Tested on animals:No
Packaged in a tube with a dropper-tip, Ultrasmoothing Eye Serum is an anti-aging miss. Despite the fact this promises to "encourage collagen-producing activities", it contains quite a mix of irritating ingredients—namely witch hazel water (hamamelis virginiana), ginger extract (zingiber officinale), carrot extract (daucus carota), eucalyptus oil, and two forms of lavender oil. All of these are decidedly pro- not anti-aging! See More Info for the details on why these ingredients are such a problem in skin care.
Before we go on, it's worth noting that you may not even need a separate product for your eye area, which we discuss in detail in the More Info section.
What of Dermalogica's claim that they included an "advanced peptide" in this product? This "advanced peptide" is hexapeptide-11, a rather unusual choice given the lack of research demonstrating its effectiveness—and it certainly doesn't compare to longstanding (and proven) ingredients like vitamin C, retinol and other antioxidants or cell-communicating ingredients.
In short, hexapeptide-11 may sound flashy and interesting, but the substance just isn't there to warrant the claims made around it in products like this one.
If you are in the market for a product labelled for your eye area, the Ultrasmoothing Eye Serum is one you can skip (your skin will thank you) in lieu of the numerous alternatives in the Best Eye Moisturizers & Treatments section. Each product recommended contains a spectrum of beneficial anti-aging ingredients, along with formulas that are free of needless irritants. But before you check that list, see the More Info section to learn why you may not need a special product for the eye area.
- Aside from the smattering of antioxidants present, there aren't any pros to speak of.
- Contains numerous irritating ingredients (witch hazel water, ginger and fragrant oils to name a few) that could be considered "pro-aging".
- Lavender and eucalyptus oils make this especially problematic for use in the eye area.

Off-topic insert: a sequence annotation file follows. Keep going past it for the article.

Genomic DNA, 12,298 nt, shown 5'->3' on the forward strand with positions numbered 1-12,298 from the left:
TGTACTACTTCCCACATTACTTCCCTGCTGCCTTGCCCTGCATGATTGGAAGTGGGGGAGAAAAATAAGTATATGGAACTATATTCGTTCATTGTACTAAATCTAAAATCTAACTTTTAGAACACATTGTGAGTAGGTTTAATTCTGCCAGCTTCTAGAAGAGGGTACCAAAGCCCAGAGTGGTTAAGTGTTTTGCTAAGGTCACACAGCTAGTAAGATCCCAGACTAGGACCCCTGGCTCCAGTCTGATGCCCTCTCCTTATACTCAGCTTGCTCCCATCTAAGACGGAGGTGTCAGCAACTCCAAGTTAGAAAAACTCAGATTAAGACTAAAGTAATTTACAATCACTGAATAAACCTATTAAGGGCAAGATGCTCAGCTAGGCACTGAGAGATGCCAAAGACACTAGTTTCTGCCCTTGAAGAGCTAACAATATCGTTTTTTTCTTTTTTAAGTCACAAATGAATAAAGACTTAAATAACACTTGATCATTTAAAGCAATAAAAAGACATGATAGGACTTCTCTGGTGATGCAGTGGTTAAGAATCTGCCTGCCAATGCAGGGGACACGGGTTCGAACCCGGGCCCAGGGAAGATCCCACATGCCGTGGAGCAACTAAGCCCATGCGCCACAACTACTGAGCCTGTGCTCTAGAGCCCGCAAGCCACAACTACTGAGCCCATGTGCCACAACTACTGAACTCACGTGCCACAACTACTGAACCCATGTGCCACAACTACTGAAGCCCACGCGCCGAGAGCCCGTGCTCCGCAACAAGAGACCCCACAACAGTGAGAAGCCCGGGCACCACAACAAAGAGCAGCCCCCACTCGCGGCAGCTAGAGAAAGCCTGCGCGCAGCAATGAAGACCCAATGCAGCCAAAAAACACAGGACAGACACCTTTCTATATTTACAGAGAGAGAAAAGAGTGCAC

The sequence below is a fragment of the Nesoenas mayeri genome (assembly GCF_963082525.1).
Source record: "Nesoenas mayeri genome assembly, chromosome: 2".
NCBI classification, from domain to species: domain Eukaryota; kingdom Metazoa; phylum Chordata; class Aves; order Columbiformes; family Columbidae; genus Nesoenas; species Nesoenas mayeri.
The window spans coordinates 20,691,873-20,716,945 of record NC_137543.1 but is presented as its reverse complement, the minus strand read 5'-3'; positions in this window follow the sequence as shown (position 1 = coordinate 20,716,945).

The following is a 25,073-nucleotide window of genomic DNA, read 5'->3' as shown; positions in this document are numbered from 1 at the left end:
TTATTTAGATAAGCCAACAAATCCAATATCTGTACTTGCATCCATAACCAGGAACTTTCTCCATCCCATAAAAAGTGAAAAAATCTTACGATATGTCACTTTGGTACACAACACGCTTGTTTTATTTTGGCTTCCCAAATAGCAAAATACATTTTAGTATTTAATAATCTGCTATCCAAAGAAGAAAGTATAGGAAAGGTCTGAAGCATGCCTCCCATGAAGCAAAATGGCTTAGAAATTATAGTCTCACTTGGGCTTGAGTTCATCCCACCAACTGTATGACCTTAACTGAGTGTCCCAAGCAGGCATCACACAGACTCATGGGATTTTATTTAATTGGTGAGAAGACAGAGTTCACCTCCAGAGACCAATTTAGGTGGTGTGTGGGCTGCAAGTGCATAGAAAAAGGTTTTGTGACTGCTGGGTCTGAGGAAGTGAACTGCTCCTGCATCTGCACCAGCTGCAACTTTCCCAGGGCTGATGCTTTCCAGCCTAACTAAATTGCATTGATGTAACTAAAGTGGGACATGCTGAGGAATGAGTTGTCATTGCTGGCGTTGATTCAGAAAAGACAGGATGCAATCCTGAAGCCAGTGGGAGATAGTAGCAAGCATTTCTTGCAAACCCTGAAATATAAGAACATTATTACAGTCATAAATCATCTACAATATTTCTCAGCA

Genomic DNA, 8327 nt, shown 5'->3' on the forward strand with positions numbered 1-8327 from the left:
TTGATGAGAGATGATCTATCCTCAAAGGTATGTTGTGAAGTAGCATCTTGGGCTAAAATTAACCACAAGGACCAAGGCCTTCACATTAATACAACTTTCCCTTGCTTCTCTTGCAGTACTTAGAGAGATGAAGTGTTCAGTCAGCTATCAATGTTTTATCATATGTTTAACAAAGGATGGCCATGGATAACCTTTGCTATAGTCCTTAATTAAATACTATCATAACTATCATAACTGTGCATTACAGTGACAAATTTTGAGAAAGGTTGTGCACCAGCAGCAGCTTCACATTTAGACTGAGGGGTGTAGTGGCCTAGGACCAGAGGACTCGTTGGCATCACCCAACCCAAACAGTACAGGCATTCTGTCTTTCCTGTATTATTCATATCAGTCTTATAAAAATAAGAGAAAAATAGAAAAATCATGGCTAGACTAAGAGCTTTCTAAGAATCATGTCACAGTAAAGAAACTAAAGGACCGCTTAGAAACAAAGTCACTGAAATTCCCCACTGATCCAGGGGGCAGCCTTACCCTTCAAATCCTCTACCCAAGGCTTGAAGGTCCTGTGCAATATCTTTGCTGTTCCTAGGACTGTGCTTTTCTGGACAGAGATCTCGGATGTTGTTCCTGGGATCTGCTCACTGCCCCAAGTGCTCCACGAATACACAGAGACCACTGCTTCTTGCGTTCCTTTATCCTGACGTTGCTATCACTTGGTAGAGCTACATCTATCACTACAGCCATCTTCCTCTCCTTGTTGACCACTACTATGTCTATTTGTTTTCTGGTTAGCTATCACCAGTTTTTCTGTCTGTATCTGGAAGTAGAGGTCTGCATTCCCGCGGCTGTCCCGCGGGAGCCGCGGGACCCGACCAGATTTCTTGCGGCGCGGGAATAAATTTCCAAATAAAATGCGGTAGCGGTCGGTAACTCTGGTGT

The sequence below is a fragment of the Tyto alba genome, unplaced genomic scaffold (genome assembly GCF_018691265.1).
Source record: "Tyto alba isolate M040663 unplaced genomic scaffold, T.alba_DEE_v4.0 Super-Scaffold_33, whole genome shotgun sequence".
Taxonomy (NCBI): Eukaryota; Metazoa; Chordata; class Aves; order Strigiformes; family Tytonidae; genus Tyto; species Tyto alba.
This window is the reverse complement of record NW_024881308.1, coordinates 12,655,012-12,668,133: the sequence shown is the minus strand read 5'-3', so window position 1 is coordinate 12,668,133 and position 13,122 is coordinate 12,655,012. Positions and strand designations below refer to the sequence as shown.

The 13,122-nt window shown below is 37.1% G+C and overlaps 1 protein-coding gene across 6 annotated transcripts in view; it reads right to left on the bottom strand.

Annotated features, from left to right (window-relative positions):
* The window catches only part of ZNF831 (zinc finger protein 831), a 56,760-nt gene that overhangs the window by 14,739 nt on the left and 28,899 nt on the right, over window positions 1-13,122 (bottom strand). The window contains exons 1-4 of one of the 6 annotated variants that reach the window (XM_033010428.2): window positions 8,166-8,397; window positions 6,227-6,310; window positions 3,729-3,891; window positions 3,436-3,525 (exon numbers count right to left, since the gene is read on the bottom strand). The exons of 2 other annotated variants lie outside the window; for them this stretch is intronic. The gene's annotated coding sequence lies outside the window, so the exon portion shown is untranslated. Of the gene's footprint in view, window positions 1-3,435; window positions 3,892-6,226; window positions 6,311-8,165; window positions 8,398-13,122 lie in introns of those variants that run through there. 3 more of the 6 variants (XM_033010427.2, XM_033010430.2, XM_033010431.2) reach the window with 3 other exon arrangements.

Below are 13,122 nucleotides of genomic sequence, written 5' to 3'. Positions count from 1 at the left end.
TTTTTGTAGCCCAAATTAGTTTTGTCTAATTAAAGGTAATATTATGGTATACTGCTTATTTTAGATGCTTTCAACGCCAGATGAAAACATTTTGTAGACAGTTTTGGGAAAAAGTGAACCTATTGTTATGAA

- Expensive given the problematic formula and lack of research surrounding hexapeptid-11.
Why You May Not Need an Eye Serum: Most eye serums aren't necessary. That's either because they are poorly formulated, contain nothing special for the eye area, or come in packaging that won't keep key ingredients stable. Just because the product is labeled as an eye serum doesn't mean it's good for your eye area; in fact, many can actually make matters worse, as is the case for this one.
There is much you can do to improve signs of aging around your eyes. Any product loaded with antioxidants, skin-repairing ingredients, skin-lightening ingredients, anti-inflammatory ingredients, and effective emollients will work wonders and those ingredients don't have to come from a product labeled as an eye serum or eye cream. You would be shocked how many eye-area products lack even the most basic ingredients to help skin. For example, most eye creams don't contain sunscreen. During the day that is a serious problem because it leaves the skin around your eyes vulnerable to sun damage and this absolutely will make dark circles, puffiness, and wrinkles worse!
Whatever product you put around your eye area, regardless of what it is labeled, must be well formulated and appropriate for the skin type around your eyes! That may mean you need an eye cream, but you may also do just as well applying your regular facial moisturizer around your eyes.
Irritation from Fragrance and Fragrant Oils: Daily use of products that contain a high amount of fragrance, whether the fragrant ingredients are synthetic or natural, causes chronic irritation that can damage healthy collagen production, lead to or worsen dryness, and impair your skin's ability to heal. Fragrance-free is the best way to go for all skin types. If fragrance in your skin-care products is important to you, it should be a very low amount to minimize the risk to your skin (Sources: Inflammation Research, December 2008, pages 558–563; Skin Pharmacology and Physiology, June 2008, pages 124–135, and November-December 2000, pages 358–371; Journal of Investigative Dermatology, April 2008, pages 15–19; Journal of Cosmetic Dermatology, March 2008, pages 78–82; Mechanisms of Ageing and Development, January 2007, pages 92–105; and British Journal of Dermatology, December 2005, pages S13–S22).